Pick things that relate to how the character will be played. Not who he was before you played him. Sometimes the two are one and the same. Sometimes they aren’t.

Explain the character’s involvement.

This is another big one! It’s your responsibility to explain how your character is able to get involved in the game’s events. You might lay out why he’s there in your background information, for some games. For others, you might just put in some notes about what might get him involved, or just talk to the narrator about it over comments. Regardless of the method, the point remains: you need to have room to explain your character’s involvement in the story.

This is easy for some characters. It’s not hard to explain why a member of the town guard is involved in defending a town against bandit attacks, right?

But some character types don’t seem like they’d be involved in a story. And some seem like they might actively oppose being involved in a story.

If you’re writing a character like that, it falls on you to explain why the character is actually going to be involved.

Are you playing the rational, sensible friend in the middle of a slasher flick game? Explain why he might go along to investigate the creepy haunted house anyway. Explain why he doesn’t just go do the sensible thing and stay away. Why does he get involved, and stay involved, in the tale?

Are you playing the loner who always works alone? Why is he working with a group now? Why will he continue to work with a group?

Are you playing the man who hates this town and doesn’t get along with anyone in there? Why is he fighting to save it, then? Why will he continue to do so?

Are you playing the kid who strangely is traveling along with the band of experienced adventurers? Why are you there? Why does the group continue to let you stay?

If you’re using a concept that doesn’t at first seem like it would work with the game – or like it would actually work against the game – you need to explain why it will, in actuality, work.

Be sure to put this in somewhere–your character writeup, or your comments to the narrator. Be ready to discuss it. It’s absolutely critical for narrators to know that characters will work with the story–so don’t leave doubt!

Now, I want to be clear on one thing: Your character might not start out all gung-ho for the main events of the story. That’s fine. What I’m suggesting above isn’t that you have to do some kind of hamhanded explanation for how someone who seems like he’d be reluctant goes from 0-60 in a tenth of a second. What I’m suggesting is that you provide some openings that can get your character involved…and get him involved pretty early on in the tale. Make it obvious that the narrator’s not going to have to spend four scenes convincing your character to get involved in things. That can totally derail a story. Instead, make it clear that you’re going to convince your character to get involved in things.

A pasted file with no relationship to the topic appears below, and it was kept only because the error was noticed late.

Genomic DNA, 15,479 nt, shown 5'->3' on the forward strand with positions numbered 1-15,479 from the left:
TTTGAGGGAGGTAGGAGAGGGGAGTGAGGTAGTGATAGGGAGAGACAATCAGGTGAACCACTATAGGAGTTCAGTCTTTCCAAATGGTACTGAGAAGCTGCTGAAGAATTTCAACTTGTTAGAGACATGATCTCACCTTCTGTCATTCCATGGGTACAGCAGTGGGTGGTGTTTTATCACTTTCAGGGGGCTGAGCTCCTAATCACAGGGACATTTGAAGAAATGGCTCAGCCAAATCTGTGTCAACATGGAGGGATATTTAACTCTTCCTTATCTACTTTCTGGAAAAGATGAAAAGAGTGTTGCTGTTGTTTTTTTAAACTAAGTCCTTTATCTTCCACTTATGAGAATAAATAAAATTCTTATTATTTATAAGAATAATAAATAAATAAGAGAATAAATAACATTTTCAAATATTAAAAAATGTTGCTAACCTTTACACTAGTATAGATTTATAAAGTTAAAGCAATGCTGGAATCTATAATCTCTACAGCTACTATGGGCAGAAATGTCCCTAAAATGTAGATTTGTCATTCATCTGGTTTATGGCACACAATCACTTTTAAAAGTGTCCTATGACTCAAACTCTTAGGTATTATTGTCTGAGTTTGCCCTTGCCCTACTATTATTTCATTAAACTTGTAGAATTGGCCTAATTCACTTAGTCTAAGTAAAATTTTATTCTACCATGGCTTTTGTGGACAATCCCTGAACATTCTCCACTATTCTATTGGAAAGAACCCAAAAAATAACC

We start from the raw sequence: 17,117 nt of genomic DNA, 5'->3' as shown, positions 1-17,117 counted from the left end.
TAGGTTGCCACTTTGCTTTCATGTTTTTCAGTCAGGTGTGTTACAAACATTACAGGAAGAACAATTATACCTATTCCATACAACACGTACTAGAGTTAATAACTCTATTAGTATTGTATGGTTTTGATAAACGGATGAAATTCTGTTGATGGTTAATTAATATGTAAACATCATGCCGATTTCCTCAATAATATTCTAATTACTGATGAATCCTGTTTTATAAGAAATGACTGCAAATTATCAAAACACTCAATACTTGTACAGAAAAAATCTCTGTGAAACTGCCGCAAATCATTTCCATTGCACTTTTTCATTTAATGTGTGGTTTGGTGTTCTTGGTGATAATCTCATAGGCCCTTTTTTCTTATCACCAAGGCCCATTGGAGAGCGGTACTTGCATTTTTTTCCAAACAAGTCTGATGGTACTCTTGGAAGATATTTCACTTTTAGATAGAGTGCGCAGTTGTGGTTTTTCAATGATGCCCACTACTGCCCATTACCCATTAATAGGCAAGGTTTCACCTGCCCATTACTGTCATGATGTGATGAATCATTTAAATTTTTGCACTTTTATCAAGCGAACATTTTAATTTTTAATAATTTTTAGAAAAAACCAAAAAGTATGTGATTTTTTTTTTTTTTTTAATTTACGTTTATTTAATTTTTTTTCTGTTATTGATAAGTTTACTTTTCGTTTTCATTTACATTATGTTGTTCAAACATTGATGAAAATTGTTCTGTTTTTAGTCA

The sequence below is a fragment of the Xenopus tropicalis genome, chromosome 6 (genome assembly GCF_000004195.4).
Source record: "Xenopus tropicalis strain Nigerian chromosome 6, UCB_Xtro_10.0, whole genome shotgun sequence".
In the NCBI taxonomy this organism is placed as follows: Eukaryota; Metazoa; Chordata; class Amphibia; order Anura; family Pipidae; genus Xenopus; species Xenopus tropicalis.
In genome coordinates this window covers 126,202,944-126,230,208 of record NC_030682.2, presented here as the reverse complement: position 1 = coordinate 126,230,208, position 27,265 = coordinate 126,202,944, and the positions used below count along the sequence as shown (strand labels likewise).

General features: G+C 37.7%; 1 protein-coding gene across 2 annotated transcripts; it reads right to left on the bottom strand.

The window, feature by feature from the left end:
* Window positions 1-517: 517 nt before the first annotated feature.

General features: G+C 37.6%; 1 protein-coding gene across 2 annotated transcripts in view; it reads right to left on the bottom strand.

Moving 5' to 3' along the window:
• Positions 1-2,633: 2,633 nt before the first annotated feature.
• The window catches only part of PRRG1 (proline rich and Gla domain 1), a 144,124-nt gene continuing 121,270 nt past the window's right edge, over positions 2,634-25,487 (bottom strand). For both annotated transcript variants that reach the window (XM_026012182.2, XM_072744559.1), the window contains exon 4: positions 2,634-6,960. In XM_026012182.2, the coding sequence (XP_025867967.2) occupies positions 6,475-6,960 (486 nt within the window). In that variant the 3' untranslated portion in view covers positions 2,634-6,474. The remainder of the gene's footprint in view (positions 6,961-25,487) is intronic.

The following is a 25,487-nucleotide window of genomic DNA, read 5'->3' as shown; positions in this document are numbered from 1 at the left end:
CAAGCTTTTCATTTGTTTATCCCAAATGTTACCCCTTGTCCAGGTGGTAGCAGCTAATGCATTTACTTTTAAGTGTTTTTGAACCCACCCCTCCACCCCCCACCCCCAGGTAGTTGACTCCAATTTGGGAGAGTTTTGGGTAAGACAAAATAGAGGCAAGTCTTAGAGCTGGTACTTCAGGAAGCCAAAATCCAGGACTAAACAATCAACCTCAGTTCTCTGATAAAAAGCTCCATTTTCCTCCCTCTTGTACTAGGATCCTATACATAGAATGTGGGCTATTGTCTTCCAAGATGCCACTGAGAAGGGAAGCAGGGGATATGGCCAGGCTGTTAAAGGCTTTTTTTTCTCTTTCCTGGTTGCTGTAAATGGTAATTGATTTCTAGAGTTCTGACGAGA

A wise narrator avoids picking loners or characters who feel like they are going to avoid the plot, so a wise player makes sure a narrator knows their character is not that kind of person.

Give some story cues.

Leave some openings in your character – things that haven’t been resolved, things that they’re still searching for, things that they haven’t gotten over…things that a narrator can draw on to deepen their ties to the story, and to give you things to explore in play.

If your character has overcome all his problems and adjusted to everything bad that happened in his past and gotten revenge on his hated foe…one wonders why he’s going to be interesting to read about now?

What is the character’s story going to be about? What will he be confronting? Not just in the game’s tale…what will he confront about himself? What problems is he trying to resolve? What is he trying to come to terms with? What keeps him up at night?

Any of these things is wonderful to include in your writeup. Don’t just pick a subplot and call it a day…think about what the subplot means to him. What issue does it actually bring up? How will that issue come into play in the game?

Narrators like to get a story cue or two from a character – some little unresolved details they can use to throw the spotlight on someone from time to time. But more importantly, it gives you things to think about, things that get you more invested in your character’s story.

Final notes

Remember: character creation is the start of your character’s involvement with the story. When you’re building a character, you’re building a part of a tale. You’re writing about the character as he will be involved in the tale.

Be sure to design the character as such. Set him up to be involved. Pick the cards that will apply to the situation. You’re not modeling every aspect of a character, here…you’re modeling what will show up in the context of the story.

Master that, and you’ll have much more fun with the character you create.